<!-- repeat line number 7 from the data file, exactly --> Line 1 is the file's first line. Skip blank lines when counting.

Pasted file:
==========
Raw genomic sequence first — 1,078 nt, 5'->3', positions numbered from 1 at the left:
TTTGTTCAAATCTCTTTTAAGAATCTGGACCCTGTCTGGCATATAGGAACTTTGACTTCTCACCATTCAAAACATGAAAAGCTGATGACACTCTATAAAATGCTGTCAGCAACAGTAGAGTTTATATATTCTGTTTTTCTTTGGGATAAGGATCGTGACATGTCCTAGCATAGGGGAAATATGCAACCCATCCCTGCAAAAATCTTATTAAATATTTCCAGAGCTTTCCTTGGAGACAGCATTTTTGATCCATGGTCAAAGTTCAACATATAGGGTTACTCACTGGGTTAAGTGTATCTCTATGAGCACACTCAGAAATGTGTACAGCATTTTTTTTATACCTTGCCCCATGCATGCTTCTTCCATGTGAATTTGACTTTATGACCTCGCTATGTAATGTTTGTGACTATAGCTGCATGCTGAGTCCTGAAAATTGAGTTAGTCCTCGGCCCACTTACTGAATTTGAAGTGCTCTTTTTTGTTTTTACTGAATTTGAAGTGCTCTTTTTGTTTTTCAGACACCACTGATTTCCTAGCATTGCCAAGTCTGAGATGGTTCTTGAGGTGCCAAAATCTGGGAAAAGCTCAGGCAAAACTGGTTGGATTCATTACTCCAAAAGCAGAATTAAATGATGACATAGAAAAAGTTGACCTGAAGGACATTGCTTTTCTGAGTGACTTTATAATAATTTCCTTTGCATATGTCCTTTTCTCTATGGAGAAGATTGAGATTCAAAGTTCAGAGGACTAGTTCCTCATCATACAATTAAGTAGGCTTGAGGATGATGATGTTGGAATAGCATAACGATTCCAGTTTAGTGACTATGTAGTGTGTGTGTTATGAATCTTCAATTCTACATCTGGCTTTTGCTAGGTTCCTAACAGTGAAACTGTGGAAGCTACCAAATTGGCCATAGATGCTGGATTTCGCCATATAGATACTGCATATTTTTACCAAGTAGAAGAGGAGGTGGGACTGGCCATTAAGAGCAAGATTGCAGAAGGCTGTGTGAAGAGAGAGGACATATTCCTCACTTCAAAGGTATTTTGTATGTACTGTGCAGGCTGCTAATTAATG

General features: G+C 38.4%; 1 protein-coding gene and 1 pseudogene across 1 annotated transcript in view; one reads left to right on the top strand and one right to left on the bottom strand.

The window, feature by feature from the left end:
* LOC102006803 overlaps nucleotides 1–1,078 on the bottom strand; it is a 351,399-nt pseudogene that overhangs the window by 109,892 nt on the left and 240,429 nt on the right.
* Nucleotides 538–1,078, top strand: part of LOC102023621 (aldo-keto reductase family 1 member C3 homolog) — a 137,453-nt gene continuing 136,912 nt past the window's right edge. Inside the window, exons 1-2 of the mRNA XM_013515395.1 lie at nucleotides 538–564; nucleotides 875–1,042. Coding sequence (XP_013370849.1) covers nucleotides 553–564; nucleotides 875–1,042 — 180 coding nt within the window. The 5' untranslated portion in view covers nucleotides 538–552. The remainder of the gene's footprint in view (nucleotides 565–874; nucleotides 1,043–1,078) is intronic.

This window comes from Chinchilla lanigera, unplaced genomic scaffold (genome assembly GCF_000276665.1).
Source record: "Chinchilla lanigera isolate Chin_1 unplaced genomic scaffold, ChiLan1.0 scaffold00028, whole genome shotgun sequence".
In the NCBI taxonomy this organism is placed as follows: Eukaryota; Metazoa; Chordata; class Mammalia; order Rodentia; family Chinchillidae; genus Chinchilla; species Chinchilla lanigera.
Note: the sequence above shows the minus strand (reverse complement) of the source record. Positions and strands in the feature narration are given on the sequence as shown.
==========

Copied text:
This window comes from Chinchilla lanigera, unplaced genomic scaffold (genome assembly GCF_000276665.1).